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Explaining the Difference Between Industry #8 Mirror and True (Super) #8 Mirror


(True #8 Mirror produced on flat bar by Diamond Brite Metals)

Diamond Brite Metals’ founder and current President, George Karpus, often tells customers that polishing is a mixture of both science and art. Stainless steel’s metallurgical properties affect the ultimate finish. The amount of Sulphur present in stainless steel will determine surface quality and subsequently the integrity of the finish. Simultaneously, polishing is a mechanical process that involves a keen awareness of aesthetics. Polishing transforms stainless steel’s surface quality from a coarse, dull hue to a reflective and vibrant finish. Architectural, labor-intensive finishes, such as the industry #8 mirror and the true #8 mirror (aka the super #8 mirror), perfectly encapsulate how polishing is an amalgamation of science and art.


What are mirror #8 finishes?

Diamond Brite Metals services both precise industrial end-users and Original Equipment Manufacturers (“OEM”) and highly discerning architects and architectural fabricators. These architects and architectural fabricators often request mirror #8 finishes for their projects. Projects included the construction and installation of facades, canopies, louvres, curtainwall, awnings and bollards. Since these projects are located in highly visible and highly trafficked areas, surface aesthetics are crucial. The #8 finishes provided a highly reflective finish that is almost free or completely free of underlying grit lines. These finishes accentuate the projects’ seamless design.


How are mirror #8 finishes produced?

Polishing is the mechanical process of removing surface flaws from a piece of stainless steel and creating a uniform finish or pattern on the piece. Accomplished by passing a product under a successive series of abrasive cloth belts resulting in the abraiding or grinding of the surface. The abrasive belts grind the product’s surface imparting grit lines in a successively finer pattern. As the abrasive belts meet the surface, the impact and friction caused by the coarse belt hitting the product’s surface removes the initial surface of the product including any surface flaws. Ultimate surface condition or “finish” is dependent on grit of belts used and whether buffing with compounds is required.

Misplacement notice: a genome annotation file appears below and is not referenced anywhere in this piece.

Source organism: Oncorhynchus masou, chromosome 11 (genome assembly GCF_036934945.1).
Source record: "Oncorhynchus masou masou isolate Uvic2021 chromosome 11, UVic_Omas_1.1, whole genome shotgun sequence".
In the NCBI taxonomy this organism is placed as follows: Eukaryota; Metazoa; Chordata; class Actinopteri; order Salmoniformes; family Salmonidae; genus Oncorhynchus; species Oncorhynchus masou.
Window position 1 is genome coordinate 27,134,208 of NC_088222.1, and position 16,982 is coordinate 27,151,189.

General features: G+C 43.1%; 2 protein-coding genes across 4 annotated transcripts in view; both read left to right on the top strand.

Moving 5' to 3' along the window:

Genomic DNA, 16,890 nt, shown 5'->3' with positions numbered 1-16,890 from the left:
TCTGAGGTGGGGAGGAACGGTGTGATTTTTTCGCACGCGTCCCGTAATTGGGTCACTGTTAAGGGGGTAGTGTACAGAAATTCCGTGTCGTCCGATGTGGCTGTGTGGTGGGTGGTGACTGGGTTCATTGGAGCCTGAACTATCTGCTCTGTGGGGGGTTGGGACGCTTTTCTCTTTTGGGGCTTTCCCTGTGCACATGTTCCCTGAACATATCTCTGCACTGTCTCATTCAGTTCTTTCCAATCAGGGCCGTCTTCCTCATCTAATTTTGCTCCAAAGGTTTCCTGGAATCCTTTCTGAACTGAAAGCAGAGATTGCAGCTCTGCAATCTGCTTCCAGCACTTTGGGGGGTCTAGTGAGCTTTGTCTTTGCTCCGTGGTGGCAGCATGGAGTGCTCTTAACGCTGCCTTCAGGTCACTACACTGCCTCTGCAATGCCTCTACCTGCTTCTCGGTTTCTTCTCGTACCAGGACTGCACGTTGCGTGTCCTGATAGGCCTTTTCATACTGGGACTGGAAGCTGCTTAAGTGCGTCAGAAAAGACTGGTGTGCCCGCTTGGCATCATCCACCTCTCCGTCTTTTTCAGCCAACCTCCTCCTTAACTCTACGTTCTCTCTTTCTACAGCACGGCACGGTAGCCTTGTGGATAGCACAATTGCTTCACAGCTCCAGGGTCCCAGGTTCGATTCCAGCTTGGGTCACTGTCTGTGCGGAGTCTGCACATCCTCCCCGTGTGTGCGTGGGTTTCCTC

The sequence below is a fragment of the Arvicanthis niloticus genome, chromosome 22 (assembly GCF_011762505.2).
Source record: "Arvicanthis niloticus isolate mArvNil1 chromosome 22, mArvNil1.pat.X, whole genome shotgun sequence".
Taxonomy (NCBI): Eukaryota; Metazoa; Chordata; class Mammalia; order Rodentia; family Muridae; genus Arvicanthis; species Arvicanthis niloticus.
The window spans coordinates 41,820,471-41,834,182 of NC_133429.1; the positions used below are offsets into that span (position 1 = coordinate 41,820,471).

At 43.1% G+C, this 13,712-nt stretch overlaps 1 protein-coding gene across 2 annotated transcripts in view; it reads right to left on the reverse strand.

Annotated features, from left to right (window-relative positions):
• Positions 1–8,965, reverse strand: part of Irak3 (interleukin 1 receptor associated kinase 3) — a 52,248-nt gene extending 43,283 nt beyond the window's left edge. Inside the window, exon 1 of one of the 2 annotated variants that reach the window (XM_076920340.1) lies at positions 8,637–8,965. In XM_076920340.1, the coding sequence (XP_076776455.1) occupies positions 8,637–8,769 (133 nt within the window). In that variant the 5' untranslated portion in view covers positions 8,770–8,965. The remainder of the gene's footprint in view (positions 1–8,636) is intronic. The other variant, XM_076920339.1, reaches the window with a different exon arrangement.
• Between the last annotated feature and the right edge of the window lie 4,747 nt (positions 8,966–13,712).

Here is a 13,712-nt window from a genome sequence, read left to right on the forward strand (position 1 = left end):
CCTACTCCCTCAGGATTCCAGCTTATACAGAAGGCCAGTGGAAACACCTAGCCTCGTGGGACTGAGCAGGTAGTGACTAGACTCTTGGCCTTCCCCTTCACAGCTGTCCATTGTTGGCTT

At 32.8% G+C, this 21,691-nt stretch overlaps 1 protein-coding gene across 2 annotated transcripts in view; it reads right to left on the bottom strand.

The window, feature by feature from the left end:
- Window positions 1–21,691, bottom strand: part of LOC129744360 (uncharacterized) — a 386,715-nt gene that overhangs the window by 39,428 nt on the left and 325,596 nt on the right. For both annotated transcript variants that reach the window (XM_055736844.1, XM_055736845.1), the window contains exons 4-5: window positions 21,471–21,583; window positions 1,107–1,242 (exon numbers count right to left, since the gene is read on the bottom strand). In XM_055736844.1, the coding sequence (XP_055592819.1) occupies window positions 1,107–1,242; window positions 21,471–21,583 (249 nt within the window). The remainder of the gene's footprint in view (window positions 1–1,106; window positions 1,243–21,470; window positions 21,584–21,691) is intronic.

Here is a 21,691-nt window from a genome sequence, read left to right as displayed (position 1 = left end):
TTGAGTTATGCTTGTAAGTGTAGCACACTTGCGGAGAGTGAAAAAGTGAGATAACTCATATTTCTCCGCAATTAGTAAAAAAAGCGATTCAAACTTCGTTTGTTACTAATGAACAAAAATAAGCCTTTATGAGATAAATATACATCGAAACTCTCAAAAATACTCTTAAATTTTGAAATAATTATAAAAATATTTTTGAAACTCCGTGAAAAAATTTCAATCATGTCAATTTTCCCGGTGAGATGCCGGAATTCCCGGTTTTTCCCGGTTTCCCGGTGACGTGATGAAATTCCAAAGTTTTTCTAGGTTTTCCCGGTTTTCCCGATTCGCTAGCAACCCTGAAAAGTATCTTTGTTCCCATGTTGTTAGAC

For both mirror #8 finishes, successive grits from 60-600 are used to grind or abraid the surface. Following grinding, rouge-like compounds, generally comprised of animal fats, are applied to the surface using a buffing wheel. The compounds remove any haze or underlying grit lines and increase the surface’s reflectivity. For a true #8 mirror, after buffing, an orbital polishing unit is applied to the surface.


The difference between Industry #8 Mirror and True #8 Mirror

The difference between the #8 mirror finishes is simply that the true #8 mirror is completely free of any haze or underlying grit lines. Industry standards allow for a slight haze and minimum, albeit fine, grit lines in industry #8 mirror. The true #8 mirror is more labor intensive and more expensive for end-users. However, the difference between these two finishes is only discernable by scrutinizing eye.


Diamond Brite Metals, the country’s most comprehensive architectural and industrial polishing facility can produce both an industry #8 mirror and the true #8 mirror. Diamond Brite Metals welcomes and all inquiries regardless of size. For architectural projects, please contact Colton Karpus at ckarpus@diamondbritemetals.com. For all other inquiries, please contact Darragh Harten at dharten@diamondbritemetals.com.


Cheers,

Darragh

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Diamond Brite Metals, LLC
333 Cedar Avenue
Middlesex, NJ 08846

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